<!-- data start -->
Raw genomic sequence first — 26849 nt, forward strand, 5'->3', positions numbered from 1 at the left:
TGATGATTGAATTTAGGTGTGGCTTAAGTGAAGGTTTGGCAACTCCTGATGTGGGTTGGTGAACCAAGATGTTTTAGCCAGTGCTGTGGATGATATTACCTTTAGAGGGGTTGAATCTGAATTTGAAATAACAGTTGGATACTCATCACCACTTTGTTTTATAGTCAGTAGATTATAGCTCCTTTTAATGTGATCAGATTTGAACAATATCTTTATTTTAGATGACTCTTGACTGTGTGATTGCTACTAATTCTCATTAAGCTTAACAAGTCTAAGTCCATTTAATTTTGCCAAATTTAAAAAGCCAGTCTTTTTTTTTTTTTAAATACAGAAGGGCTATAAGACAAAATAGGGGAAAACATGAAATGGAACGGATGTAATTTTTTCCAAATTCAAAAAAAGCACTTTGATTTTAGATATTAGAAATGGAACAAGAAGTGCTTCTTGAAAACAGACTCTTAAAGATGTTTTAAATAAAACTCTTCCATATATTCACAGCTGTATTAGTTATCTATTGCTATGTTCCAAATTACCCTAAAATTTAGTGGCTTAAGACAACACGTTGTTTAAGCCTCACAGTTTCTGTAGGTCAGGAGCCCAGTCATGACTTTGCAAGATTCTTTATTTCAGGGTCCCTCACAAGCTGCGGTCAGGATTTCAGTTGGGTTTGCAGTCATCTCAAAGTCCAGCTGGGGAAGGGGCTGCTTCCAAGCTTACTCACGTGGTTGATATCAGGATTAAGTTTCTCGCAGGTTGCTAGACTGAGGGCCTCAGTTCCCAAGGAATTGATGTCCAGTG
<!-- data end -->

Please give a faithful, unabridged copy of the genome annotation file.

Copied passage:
Raw genomic sequence first — 26849 nt, forward strand, 5'->3', positions numbered from 1 at the left:
TGATGATTGAATTTAGGTGTGGCTTAAGTGAAGGTTTGGCAACTCCTGATGTGGGTTGGTGAACCAAGATGTTTTAGCCAGTGCTGTGGATGATATTACCTTTAGAGGGGTTGAATCTGAATTTGAAATAACAGTTGGATACTCATCACCACTTTGTTTTATAGTCAGTAGATTATAGCTCCTTTTAATGTGATCAGATTTGAACAATATCTTTATTTTAGATGACTCTTGACTGTGTGATTGCTACTAATTCTCATTAAGCTTAACAAGTCTAAGTCCATTTAATTTTGCCAAATTTAAAAAGCCAGTCTTTTTTTTTTTTTAAATACAGAAGGGCTATAAGACAAAATAGGGGAAAACATGAAATGGAACGGATGTAATTTTTTCCAAATTCAAAAAAAGCACTTTGATTTTAGATATTAGAAATGGAACAAGAAGTGCTTCTTGAAAACAGACTCTTAAAGATGTTTTAAATAAAACTCTTCCATATATTCACAGCTGTATTAGTTATCTATTGCTATGTTCCAAATTACCCTAAAATTTAGTGGCTTAAGACAACACGTTGTTTAAGCCTCACAGTTTCTGTAGGTCAGGAGCCCAGTCATGACTTTGCAAGATTCTTTATTTCAGGGTCCCTCACAAGCTGCGGTCAGGATTTCAGTTGGGTTTGCAGTCATCTCAAAGTCCAGCTGGGGAAGGGGCTGCTTCCAAGCTTACTCACGTGGTTGATATCAGGATTAAGTTTCTCGCAGGTTGCTAGACTGAGGGCCTCAGTTCCCAAGGAATTGATGTCCAGTG